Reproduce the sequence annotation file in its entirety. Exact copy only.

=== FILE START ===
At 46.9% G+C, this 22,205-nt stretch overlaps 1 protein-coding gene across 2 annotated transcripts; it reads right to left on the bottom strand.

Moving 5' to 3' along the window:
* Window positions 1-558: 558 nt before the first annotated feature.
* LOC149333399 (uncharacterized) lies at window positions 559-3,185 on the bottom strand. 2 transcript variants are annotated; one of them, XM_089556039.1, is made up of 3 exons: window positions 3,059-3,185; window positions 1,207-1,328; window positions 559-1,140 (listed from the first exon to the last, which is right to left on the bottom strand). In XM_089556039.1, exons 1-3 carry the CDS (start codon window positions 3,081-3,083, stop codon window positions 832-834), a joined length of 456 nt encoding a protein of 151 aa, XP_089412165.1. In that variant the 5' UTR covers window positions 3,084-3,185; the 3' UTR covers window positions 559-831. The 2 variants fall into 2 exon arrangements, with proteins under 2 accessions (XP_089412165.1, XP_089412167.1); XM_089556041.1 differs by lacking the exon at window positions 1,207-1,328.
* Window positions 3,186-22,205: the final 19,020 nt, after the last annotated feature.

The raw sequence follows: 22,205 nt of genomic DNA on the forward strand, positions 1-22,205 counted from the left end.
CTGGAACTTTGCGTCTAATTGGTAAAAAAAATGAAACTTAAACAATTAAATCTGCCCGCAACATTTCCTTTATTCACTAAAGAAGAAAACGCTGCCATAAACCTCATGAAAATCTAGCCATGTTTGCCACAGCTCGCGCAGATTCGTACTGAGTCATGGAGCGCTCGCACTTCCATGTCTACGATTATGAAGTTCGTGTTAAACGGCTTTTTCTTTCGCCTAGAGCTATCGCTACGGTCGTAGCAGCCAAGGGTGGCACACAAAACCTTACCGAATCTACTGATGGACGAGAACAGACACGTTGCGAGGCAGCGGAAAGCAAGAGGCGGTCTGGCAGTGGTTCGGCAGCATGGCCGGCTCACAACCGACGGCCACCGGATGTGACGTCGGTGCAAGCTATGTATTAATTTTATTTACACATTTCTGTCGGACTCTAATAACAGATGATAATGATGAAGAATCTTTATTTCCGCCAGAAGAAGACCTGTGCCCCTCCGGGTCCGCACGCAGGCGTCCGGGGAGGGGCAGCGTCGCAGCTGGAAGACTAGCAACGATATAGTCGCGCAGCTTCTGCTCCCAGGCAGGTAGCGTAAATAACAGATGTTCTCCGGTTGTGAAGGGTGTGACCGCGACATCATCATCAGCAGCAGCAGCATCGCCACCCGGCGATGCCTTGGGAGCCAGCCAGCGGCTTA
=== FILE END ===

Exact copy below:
At 46.9% G+C, this 22,205-nt stretch overlaps 1 protein-coding gene across 2 annotated transcripts; it reads right to left on the bottom strand.

Moving 5' to 3' along the window:
* Window positions 1-558: 558 nt before the first annotated feature.
* LOC149333399 (uncharacterized) lies at window positions 559-3,185 on the bottom strand. 2 transcript variants are annotated; one of them, XM_089556039.1, is made up of 3 exons: window positions 3,059-3,185; window positions 1,207-1,328; window positions 559-1,140 (listed from the first exon to the last, which is right to left on the bottom strand). In XM_089556039.1, exons 1-3 carry the CDS (start codon window positions 3,081-3,083, stop codon window positions 832-834), a joined length of 456 nt encoding a protein of 151 aa, XP_089412165.1. In that variant the 5' UTR covers window positions 3,084-3,185; the 3' UTR covers window positions 559-831. The 2 variants fall into 2 exon arrangements, with proteins under 2 accessions (XP_089412165.1, XP_089412167.1); XM_089556041.1 differs by lacking the exon at window positions 1,207-1,328.
* Window positions 3,186-22,205: the final 19,020 nt, after the last annotated feature.

The raw sequence follows: 22,205 nt of genomic DNA on the forward strand, positions 1-22,205 counted from the left end.
CTGGAACTTTGCGTCTAATTGGTAAAAAAAATGAAACTTAAACAATTAAATCTGCCCGCAACATTTCCTTTATTCACTAAAGAAGAAAACGCTGCCATAAACCTCATGAAAATCTAGCCATGTTTGCCACAGCTCGCGCAGATTCGTACTGAGTCATGGAGCGCTCGCACTTCCATGTCTACGATTATGAAGTTCGTGTTAAACGGCTTTTTCTTTCGCCTAGAGCTATCGCTACGGTCGTAGCAGCCAAGGGTGGCACACAAAACCTTACCGAATCTACTGATGGACGAGAACAGACACGTTGCGAGGCAGCGGAAAGCAAGAGGCGGTCTGGCAGTGGTTCGGCAGCATGGCCGGCTCACAACCGACGGCCACCGGATGTGACGTCGGTGCAAGCTATGTATTAATTTTATTTACACATTTCTGTCGGACTCTAATAACAGATGATAATGATGAAGAATCTTTATTTCCGCCAGAAGAAGACCTGTGCCCCTCCGGGTCCGCACGCAGGCGTCCGGGGAGGGGCAGCGTCGCAGCTGGAAGACTAGCAACGATATAGTCGCGCAGCTTCTGCTCCCAGGCAGGTAGCGTAAATAACAGATGTTCTCCGGTTGTGAAGGGTGTGACCGCGACATCATCATCAGCAGCAGCAGCATCGCCACCCGGCGATGCCTTGGGAGCCAGCCAGCGGCTTA